West Virginia University music professor Christopher Wilkinson has written Jazz on the Road, Don Alberts Music Life. The book was released in October by the University of California Press in Berkeley.

Dr. Wilkinson has been a faculty member in the College of Creative Arts since 1976. A professor of music history, he specializes in the history of African American music with particular attention to jazz and the history of art music from a multicultural perspective.

The subject of his book, Don Albert, was a New Orleans trumpet player who was the first to use the phrase”swing band.”His 1930s group, Don Albert and His Swing Band, included a number of players who later became well known for their performances of New Orleans jazz, including Louis Cottrell, Alvin Alcorn and Herb Hall.

Wilkinson uncovers a fascinating and unexplored side of American musical and social history in this detailed account of Alberts musical career and the multicultural forces that influenced it.

Don Albert was born Albert Dominique in New Orleans in 1908. Wilkinson recounts Alberts musical education in the Creole community of New Orleans and the fusion of New Orleans jazz and the Texas blues styles in the later 1920s during his tenure with Troy Floyds Orchestra of Gold.

He documents the founding of Alberts own band in San Antonio, its tours through 24 states during the 1930s, its recordings and its significant reputation within the African American community.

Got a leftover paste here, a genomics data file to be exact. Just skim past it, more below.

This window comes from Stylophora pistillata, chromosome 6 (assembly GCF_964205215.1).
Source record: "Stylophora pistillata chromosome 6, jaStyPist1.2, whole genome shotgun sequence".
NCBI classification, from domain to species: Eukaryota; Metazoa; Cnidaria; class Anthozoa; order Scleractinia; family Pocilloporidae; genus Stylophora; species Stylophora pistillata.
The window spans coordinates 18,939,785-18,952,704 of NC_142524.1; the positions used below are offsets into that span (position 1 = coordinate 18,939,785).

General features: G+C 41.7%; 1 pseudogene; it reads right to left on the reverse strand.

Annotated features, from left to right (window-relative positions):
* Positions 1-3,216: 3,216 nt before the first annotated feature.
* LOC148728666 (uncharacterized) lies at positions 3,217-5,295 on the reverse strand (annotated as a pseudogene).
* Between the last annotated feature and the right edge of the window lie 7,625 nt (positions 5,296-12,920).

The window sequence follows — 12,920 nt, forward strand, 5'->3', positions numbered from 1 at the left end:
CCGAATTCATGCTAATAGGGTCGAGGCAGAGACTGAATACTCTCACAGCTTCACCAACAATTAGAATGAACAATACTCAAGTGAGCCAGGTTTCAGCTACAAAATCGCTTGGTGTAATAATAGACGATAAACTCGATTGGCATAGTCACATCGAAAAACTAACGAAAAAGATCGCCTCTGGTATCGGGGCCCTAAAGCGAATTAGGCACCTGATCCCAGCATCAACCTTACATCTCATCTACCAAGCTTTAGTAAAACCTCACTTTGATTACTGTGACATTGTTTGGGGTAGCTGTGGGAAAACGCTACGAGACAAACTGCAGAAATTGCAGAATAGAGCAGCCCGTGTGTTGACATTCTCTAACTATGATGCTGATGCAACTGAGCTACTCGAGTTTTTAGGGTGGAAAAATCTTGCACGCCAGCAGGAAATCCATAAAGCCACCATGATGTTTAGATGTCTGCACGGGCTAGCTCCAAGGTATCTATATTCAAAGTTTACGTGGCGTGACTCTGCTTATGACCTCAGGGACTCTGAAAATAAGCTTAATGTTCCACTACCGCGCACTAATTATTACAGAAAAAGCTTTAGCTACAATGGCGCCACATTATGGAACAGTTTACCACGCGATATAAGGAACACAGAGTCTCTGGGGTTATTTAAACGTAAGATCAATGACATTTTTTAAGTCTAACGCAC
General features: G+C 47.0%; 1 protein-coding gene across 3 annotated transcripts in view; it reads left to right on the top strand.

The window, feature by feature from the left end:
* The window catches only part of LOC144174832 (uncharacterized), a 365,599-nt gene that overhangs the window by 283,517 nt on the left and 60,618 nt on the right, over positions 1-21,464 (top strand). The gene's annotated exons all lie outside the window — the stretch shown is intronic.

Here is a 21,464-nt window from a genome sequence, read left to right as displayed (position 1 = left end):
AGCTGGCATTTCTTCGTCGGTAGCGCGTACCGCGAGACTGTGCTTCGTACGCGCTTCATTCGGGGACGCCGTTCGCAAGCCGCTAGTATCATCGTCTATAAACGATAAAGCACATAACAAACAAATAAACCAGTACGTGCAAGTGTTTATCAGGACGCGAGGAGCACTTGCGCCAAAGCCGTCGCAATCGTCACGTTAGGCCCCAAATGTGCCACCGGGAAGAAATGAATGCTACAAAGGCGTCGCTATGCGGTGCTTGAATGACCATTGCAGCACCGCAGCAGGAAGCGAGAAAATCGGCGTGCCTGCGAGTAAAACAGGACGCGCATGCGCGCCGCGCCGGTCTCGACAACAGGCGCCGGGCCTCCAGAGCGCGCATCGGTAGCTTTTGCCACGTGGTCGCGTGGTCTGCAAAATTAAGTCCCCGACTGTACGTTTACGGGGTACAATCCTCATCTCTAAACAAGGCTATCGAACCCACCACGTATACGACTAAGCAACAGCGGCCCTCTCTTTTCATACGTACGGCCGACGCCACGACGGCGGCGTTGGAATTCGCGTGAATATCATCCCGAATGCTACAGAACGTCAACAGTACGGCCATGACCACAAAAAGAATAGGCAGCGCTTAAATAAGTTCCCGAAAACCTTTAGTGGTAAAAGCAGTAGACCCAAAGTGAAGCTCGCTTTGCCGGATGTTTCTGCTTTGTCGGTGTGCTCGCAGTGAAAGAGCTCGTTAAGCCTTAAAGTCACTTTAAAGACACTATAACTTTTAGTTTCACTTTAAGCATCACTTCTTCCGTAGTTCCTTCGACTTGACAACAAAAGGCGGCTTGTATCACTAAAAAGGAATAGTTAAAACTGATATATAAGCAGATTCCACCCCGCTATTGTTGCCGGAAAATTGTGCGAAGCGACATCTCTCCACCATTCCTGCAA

In addition to providing a vivid account of life on the road and imparting new insight into the daily existence of working musicians, the book illustrates how the fundamental issue of race influenced Alberts life as well as the music of the era.

Alberts years as a San Antonio nightclub owner in the 1940s and 1950s saw the rise in popularity of rhythm and blues and the decline of interest in jazz. There was also increasing racial animosity, which Albert resisted by the successful legal defense of his right to operate an integrated establishment in 1951.

In the next two decades before his death in 1980, his performances in Dixieland jazz bands and interviews with oral historians concerning his own career were the fitting climax to a multifaceted musical life.

The 306-page book also includes 17 black-and-white illustrations, 14 line illustrations, five maps and seven music examples.

For more information about Jazz on the Road, Don Alberts Musical Life, contact the University of California Press at 1-800-UC-BOOKS or read a chapter of Wilkinsons book online atwww.ucpress.edu.